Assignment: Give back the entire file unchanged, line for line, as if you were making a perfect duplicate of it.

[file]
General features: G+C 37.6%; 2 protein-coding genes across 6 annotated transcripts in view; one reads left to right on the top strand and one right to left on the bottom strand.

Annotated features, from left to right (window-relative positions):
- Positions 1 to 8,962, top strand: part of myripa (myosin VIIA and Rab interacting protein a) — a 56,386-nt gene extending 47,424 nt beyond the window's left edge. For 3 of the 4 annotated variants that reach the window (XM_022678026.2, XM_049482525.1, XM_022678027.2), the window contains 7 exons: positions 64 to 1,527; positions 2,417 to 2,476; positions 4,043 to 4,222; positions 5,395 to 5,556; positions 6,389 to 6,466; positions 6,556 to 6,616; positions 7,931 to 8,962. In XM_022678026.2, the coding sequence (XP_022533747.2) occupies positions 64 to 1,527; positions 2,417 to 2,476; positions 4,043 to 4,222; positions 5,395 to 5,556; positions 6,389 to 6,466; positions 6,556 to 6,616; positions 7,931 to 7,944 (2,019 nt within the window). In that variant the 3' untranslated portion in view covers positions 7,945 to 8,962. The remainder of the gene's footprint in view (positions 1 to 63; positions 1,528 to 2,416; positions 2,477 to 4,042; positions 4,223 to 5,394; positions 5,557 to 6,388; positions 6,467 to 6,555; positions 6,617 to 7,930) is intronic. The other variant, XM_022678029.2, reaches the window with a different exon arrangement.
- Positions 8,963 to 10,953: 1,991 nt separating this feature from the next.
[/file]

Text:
General features: G+C 37.6%; 2 protein-coding genes across 6 annotated transcripts in view; one reads left to right on the top strand and one right to left on the bottom strand.

Annotated features, from left to right (window-relative positions):
- Positions 1 to 8,962, top strand: part of myripa (myosin VIIA and Rab interacting protein a) — a 56,386-nt gene extending 47,424 nt beyond the window's left edge. For 3 of the 4 annotated variants that reach the window (XM_022678026.2, XM_049482525.1, XM_022678027.2), the window contains 7 exons: positions 64 to 1,527; positions 2,417 to 2,476; positions 4,043 to 4,222; positions 5,395 to 5,556; positions 6,389 to 6,466; positions 6,556 to 6,616; positions 7,931 to 8,962. In XM_022678026.2, the coding sequence (XP_022533747.2) occupies positions 64 to 1,527; positions 2,417 to 2,476; positions 4,043 to 4,222; positions 5,395 to 5,556; positions 6,389 to 6,466; positions 6,556 to 6,616; positions 7,931 to 7,944 (2,019 nt within the window). In that variant the 3' untranslated portion in view covers positions 7,945 to 8,962. The remainder of the gene's footprint in view (positions 1 to 63; positions 1,528 to 2,416; positions 2,477 to 4,042; positions 4,223 to 5,394; positions 5,557 to 6,388; positions 6,467 to 6,555; positions 6,617 to 7,930) is intronic. The other variant, XM_022678029.2, reaches the window with a different exon arrangement.
- Positions 8,963 to 10,953: 1,991 nt separating this feature from the next.